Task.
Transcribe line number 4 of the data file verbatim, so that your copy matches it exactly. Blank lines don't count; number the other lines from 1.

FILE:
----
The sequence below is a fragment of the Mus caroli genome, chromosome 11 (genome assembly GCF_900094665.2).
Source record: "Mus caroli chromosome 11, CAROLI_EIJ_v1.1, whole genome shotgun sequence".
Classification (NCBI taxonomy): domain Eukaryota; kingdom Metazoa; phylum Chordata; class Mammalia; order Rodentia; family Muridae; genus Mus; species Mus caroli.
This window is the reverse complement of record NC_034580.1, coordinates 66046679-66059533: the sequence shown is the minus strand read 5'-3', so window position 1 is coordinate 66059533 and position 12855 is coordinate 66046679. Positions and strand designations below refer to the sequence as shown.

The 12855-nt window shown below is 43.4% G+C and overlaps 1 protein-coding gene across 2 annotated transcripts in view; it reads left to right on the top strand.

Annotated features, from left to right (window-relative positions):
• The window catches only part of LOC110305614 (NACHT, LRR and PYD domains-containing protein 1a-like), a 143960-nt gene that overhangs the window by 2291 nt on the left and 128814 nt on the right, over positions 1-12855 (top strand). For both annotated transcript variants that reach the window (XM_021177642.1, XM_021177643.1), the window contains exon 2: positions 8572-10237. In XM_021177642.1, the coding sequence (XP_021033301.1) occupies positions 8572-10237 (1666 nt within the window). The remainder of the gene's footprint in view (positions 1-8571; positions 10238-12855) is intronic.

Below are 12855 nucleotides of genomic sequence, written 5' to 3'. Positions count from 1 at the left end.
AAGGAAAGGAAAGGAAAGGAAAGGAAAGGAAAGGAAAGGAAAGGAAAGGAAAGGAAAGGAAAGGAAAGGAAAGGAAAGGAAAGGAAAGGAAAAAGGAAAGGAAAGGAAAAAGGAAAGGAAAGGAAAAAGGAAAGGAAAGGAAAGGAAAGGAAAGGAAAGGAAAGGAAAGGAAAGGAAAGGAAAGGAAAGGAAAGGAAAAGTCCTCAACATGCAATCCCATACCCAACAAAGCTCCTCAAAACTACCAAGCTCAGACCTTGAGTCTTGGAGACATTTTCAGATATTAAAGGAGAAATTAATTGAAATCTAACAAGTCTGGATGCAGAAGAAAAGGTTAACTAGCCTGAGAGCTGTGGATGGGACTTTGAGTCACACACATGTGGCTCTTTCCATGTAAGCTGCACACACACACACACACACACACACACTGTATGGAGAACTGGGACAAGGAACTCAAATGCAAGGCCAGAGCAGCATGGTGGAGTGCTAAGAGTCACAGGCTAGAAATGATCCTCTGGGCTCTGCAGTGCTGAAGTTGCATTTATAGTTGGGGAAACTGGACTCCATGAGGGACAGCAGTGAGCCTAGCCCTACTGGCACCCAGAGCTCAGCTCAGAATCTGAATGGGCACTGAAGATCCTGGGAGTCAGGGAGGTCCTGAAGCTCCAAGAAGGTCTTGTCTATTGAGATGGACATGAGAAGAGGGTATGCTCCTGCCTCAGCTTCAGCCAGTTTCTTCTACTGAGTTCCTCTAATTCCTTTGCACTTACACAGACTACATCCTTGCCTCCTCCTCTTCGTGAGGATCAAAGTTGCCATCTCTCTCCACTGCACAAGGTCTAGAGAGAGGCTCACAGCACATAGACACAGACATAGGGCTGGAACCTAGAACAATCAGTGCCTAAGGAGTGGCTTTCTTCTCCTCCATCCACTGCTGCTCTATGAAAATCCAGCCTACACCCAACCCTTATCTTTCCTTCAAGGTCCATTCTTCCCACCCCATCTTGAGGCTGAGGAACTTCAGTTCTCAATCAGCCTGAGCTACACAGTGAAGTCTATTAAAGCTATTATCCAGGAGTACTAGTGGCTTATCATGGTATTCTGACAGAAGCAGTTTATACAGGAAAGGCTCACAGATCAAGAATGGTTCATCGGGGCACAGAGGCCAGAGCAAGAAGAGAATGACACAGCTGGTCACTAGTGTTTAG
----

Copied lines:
This window is the reverse complement of record NC_034580.1, coordinates 66046679-66059533: the sequence shown is the minus strand read 5'-3', so window position 1 is coordinate 66059533 and position 12855 is coordinate 66046679. Positions and strand designations below refer to the sequence as shown.